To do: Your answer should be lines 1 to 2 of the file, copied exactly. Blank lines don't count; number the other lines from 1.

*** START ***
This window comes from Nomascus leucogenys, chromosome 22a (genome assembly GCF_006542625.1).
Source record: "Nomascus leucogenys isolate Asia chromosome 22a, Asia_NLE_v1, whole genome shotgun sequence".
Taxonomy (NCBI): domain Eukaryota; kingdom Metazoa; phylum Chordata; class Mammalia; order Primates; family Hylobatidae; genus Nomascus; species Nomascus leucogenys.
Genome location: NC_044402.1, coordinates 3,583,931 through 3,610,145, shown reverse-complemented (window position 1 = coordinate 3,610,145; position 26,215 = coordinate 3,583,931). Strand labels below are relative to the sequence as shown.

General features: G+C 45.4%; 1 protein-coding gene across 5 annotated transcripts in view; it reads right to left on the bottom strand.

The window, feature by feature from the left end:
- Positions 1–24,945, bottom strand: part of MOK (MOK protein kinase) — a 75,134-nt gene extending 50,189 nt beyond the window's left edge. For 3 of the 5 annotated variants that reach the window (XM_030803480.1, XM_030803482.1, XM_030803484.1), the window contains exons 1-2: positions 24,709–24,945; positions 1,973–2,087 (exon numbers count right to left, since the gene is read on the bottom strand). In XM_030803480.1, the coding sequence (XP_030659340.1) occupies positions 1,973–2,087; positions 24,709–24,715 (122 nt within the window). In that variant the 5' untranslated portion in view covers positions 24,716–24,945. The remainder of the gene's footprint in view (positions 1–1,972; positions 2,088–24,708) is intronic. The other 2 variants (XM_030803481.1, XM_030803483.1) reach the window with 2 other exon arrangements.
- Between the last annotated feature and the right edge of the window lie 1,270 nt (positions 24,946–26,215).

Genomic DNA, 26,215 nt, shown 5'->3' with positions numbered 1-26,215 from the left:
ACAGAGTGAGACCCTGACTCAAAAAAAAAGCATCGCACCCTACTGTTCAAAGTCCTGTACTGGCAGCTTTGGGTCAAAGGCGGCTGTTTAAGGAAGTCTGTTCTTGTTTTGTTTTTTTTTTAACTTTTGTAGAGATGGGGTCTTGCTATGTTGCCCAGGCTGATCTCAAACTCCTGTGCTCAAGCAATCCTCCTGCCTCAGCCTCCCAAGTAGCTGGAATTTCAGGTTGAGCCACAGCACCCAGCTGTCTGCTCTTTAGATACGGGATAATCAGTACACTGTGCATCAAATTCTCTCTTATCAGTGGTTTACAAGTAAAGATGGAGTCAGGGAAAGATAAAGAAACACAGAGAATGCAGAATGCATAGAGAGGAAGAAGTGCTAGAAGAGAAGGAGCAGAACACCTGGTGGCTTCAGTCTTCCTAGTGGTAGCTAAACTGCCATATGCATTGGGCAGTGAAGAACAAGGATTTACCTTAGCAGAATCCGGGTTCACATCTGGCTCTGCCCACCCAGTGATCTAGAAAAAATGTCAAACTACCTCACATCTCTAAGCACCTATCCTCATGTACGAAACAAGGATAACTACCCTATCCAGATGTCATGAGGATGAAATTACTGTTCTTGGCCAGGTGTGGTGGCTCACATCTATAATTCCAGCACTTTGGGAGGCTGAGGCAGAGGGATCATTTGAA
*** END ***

This window comes from Nomascus leucogenys, chromosome 22a (genome assembly GCF_006542625.1).
Source record: "Nomascus leucogenys isolate Asia chromosome 22a, Asia_NLE_v1, whole genome shotgun sequence".